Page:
One of the most important ways to lead change is through thinking about the effects of drinking culture in Britain.

Drinking culture isn’t just about one group of people or behaviours – it’s about how we think about alcohol, how much and how frequently we drink, and where we drink it.

Research published by Alcohol Concern suggests that “high-risk” drinking can occur in many environments, including if you drink at home or in the houses of other people. However, if drinking after work or sharing a bottle of wine with your evening meal becomes a regular part of your routine, you could be drinking to harmful levels.

  • Even if you don’t notice it day-to-day, you might be surprised by how much your routine drinking adds up to at the end of a week. For example, a standard 750ml bottle of red, white or rosé wine (13.5% ABV) can contain up to 10 alcohol units – that’s almost your full unit guideline for a week (14 units) in one go!
  • If you’re drinking one bottle five days per week, you could be drinking almost four times the safe recommended limit.
  • To try and cut down on your alcohol intake, try to swap your ordinary routine for a new hobby or activity – go to the gym after work or unwind with some soft drinks, rather than alcohol.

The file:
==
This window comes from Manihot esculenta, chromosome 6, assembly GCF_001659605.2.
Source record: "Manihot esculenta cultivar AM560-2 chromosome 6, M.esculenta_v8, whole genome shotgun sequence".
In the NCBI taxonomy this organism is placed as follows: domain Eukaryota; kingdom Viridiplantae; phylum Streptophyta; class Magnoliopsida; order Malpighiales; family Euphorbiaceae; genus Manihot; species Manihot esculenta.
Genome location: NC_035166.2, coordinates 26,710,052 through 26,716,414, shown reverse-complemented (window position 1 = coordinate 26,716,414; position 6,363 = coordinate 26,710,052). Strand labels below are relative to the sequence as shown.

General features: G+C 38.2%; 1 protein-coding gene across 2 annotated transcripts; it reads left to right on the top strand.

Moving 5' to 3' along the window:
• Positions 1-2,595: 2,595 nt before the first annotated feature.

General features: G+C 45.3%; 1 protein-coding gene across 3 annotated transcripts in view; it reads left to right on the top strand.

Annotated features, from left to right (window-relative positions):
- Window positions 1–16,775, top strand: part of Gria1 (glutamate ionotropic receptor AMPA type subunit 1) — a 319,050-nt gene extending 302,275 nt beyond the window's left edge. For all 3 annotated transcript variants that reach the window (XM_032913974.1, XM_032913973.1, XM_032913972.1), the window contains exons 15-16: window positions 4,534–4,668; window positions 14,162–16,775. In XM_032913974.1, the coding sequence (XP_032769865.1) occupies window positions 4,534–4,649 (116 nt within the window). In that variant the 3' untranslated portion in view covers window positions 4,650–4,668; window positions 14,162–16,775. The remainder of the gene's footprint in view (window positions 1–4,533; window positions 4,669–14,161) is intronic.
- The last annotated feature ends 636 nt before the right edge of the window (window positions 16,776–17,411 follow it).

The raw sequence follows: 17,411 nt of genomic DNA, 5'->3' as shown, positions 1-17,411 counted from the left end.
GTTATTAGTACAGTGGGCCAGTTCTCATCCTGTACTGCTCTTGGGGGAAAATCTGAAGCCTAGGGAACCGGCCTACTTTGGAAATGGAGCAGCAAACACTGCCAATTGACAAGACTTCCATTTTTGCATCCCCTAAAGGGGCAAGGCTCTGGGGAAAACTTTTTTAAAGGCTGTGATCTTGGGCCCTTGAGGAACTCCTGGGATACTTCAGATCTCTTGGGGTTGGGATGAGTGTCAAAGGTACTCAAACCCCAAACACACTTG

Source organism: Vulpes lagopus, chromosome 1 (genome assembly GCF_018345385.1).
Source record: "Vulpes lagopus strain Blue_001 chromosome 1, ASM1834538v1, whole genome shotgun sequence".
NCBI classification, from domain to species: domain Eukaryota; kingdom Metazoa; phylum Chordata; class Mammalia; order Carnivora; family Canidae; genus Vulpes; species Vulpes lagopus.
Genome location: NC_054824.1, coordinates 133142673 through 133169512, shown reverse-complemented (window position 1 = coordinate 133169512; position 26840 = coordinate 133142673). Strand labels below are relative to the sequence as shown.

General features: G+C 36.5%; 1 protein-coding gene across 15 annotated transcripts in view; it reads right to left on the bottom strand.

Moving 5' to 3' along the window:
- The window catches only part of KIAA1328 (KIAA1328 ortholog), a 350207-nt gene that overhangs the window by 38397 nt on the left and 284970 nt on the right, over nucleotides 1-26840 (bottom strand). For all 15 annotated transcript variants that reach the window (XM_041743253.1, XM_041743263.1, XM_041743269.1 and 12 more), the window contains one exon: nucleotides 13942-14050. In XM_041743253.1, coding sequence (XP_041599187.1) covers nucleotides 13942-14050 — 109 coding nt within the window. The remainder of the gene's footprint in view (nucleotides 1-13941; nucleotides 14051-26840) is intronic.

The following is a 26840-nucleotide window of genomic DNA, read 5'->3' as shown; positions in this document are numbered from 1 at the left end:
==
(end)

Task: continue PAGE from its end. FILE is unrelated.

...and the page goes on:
Young people: pressure to drink

Young people can face significant pressure to drink alcohol, particularly on nights out where they might be “expected” to drink heavily, such as birthdays and celebrations or on occasions where friends or colleagues might be pre-drinking.

Remember – drinking alcohol is a personal choice. If you’re heading on a night out, don’t be afraid to order soft drinks or alternate alcohol with water. You’ll save money, feel better in the morning and ultimately make the right choices for you.

If you are affected by a young person’s drinking, call the CGL Wakefield Young People’s Drug and Alcohol Service.

CGL can provide:

  • 1:1, person-centred support for under-18s affected by substance misuse
  • Support for parents and families affected by substance misuse
  • Group sessions on cannabis, alcohol and New Psychoactive Substances
  • Specialist training programmes for professionals who work with young people

Alcohol and pregnancy

If you are pregnant or planning to become pregnant, it’s safest to avoid alcohol. Although guidance has changed in recent years, the Chief Medical Officer (CMO) recommends that an alcohol-free pregnancy is the best way to avoid putting your baby at risk. Find out more about potential risks of drinking during pregnancy.

If you are pregnant but have drunk a small amount already during your pregnancy, the risk of harm to your baby is low. However, if you need support and advice, you can speak to Spectrum’s sexual health services confidentially.